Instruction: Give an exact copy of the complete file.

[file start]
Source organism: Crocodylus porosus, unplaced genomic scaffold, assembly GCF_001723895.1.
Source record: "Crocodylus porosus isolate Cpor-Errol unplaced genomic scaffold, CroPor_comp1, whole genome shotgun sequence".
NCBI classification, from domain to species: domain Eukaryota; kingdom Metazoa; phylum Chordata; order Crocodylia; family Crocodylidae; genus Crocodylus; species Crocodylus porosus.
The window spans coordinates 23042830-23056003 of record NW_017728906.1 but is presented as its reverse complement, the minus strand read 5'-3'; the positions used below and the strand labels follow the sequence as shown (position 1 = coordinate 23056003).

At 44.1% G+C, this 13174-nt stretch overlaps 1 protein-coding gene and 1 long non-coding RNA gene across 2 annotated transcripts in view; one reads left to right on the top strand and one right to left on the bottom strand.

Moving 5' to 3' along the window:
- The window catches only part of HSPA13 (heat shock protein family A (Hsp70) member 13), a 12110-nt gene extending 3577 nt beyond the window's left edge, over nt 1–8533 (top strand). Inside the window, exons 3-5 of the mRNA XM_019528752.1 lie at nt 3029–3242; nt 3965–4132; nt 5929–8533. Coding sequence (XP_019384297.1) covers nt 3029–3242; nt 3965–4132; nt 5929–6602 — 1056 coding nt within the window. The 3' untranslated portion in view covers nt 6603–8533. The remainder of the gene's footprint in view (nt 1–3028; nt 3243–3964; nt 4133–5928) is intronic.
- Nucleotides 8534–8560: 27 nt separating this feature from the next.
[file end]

Source organism: Crocodylus porosus, unplaced genomic scaffold, assembly GCF_001723895.1.
Source record: "Crocodylus porosus isolate Cpor-Errol unplaced genomic scaffold, CroPor_comp1, whole genome shotgun sequence".
NCBI classification, from domain to species: domain Eukaryota; kingdom Metazoa; phylum Chordata; order Crocodylia; family Crocodylidae; genus Crocodylus; species Crocodylus porosus.
The window spans coordinates 23042830-23056003 of record NW_017728906.1 but is presented as its reverse complement, the minus strand read 5'-3'; the positions used below and the strand labels follow the sequence as shown (position 1 = coordinate 23056003).

At 44.1% G+C, this 13174-nt stretch overlaps 1 protein-coding gene and 1 long non-coding RNA gene across 2 annotated transcripts in view; one reads left to right on the top strand and one right to left on the bottom strand.

Moving 5' to 3' along the window:
- The window catches only part of HSPA13 (heat shock protein family A (Hsp70) member 13), a 12110-nt gene extending 3577 nt beyond the window's left edge, over nt 1–8533 (top strand). Inside the window, exons 3-5 of the mRNA XM_019528752.1 lie at nt 3029–3242; nt 3965–4132; nt 5929–8533. Coding sequence (XP_019384297.1) covers nt 3029–3242; nt 3965–4132; nt 5929–6602 — 1056 coding nt within the window. The 3' untranslated portion in view covers nt 6603–8533. The remainder of the gene's footprint in view (nt 1–3028; nt 3243–3964; nt 4133–5928) is intronic.
- Nucleotides 8534–8560: 27 nt separating this feature from the next.